Jesus is about to leave when the young man comes running to Him. The question must have been burning on his heart and he knew he had to get to Jesus and ask Him before He left. In every human soul, the question of eternal life singes until satisfied.

In his work, Pensees, the philosopher Pascal observed that we fill our lives with distractions just to avoid this very question. When we are quiet or alone, it surges up and must be dealt with. We realize the feebleness of our nature and our true vulnerability. We are then faced with the clear decision that either there is no God in which case I can live as I want but my life is meaningless, or there is a God and I can live forever but I must acknowledge His authority and live by His precepts.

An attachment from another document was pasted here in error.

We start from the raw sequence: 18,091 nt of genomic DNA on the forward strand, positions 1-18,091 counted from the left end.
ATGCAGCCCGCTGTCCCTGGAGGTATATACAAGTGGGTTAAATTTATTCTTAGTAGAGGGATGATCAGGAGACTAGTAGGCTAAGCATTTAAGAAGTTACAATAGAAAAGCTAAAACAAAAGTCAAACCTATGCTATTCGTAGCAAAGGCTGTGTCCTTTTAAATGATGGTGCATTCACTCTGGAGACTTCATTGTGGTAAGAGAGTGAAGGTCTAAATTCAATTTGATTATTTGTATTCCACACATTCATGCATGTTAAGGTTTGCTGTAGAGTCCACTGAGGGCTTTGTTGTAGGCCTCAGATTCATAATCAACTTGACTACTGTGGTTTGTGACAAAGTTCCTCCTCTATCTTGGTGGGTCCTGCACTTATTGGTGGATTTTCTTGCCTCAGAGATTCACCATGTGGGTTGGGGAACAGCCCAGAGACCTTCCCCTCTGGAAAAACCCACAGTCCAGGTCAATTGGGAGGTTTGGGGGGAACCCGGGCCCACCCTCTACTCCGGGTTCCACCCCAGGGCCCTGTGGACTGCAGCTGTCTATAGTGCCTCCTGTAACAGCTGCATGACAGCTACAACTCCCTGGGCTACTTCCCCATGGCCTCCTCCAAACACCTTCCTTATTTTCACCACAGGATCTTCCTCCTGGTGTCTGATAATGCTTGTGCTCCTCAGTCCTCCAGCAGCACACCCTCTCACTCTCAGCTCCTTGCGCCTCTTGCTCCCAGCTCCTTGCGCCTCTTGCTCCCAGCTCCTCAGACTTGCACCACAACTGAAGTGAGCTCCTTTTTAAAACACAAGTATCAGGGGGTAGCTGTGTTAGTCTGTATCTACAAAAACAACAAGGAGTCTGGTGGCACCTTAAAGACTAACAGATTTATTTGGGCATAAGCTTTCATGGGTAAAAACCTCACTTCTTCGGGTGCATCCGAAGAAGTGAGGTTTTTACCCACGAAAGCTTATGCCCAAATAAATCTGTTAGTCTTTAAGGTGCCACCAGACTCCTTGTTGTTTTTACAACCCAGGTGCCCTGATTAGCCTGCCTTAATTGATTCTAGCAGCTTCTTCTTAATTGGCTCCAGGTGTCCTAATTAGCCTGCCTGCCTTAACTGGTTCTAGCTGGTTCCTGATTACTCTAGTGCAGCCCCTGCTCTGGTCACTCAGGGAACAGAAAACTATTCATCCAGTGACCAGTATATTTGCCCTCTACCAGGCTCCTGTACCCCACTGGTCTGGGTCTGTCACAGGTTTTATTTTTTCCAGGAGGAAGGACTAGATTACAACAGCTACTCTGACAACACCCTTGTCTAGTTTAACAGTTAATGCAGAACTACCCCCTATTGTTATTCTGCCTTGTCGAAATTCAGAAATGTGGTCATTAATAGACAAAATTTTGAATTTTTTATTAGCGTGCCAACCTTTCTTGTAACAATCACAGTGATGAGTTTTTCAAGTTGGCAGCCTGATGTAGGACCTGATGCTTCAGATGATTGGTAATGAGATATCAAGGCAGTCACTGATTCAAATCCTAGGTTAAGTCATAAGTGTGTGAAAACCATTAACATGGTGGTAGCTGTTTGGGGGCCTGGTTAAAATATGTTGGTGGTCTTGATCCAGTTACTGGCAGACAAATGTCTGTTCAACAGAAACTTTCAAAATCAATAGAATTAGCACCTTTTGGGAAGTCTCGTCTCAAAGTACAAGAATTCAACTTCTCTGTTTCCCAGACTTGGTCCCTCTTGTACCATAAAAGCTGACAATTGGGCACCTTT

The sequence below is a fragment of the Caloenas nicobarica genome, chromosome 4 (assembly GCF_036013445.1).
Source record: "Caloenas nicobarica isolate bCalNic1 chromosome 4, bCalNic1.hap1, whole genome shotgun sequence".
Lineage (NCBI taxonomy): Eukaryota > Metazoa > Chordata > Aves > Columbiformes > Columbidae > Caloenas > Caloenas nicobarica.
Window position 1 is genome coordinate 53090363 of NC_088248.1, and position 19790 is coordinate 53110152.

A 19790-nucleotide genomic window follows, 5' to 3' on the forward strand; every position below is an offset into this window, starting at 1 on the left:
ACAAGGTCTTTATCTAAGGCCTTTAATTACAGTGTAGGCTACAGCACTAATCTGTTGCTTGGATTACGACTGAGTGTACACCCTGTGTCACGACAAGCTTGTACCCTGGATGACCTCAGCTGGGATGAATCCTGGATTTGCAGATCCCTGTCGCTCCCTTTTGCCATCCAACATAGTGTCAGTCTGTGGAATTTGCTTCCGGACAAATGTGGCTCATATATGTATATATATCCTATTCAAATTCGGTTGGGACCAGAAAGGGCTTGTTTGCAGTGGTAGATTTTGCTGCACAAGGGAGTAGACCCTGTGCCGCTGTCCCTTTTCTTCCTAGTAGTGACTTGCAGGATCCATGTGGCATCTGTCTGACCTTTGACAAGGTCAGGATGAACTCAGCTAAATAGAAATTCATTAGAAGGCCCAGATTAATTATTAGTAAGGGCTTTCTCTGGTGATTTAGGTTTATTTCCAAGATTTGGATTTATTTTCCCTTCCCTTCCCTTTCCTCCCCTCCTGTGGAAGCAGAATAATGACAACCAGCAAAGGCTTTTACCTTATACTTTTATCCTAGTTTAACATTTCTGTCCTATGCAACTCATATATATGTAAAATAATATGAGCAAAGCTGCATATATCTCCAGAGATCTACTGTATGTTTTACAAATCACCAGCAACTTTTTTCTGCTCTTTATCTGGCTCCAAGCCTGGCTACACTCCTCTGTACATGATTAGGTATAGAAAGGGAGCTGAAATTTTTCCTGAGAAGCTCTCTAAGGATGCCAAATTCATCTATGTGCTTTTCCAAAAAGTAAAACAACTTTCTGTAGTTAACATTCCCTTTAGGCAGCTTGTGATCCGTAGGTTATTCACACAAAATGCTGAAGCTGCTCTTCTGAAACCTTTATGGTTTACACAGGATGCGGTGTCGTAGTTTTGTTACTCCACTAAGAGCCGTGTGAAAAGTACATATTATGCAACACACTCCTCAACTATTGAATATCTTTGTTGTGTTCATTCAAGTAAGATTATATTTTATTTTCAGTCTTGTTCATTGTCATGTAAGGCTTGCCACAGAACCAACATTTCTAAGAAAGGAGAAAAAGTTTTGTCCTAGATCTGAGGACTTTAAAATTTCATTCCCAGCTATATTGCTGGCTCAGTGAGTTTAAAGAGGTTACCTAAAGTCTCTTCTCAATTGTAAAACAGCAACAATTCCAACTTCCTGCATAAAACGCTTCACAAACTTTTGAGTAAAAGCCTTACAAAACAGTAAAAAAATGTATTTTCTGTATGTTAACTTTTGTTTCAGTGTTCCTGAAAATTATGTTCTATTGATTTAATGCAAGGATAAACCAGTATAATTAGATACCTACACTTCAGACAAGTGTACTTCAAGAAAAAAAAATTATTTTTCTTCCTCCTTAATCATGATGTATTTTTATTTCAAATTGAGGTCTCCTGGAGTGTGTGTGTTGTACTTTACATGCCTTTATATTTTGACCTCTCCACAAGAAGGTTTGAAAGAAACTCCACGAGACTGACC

Many of us make something of an effort. Like the rich young man, many of us modern religious persons live comfortable and fairly moral lives. We follow God’s rules while we pursue the average American dream. Yet, our hearts still burn for more. Thankfully, the man in the passage pushes Jesus on the issue. Jesus affirms that the man has done the minimum requirement for eternal life. So why isn’t he satisfied? This is why “Jesus, looking at him, loved him.” The man had opened his heart with a listening ear, courageous enough to seek out the answer rather than bury the discomfort. He asked Jesus that challenging question I have suggested in past posts – “Lord show me my blind spot.” And Jesus does, out of love.

Christ calls us beyond the minimum.

“You, therefore, must be perfect, as your heavenly Father is perfect” (Matthew 5:48)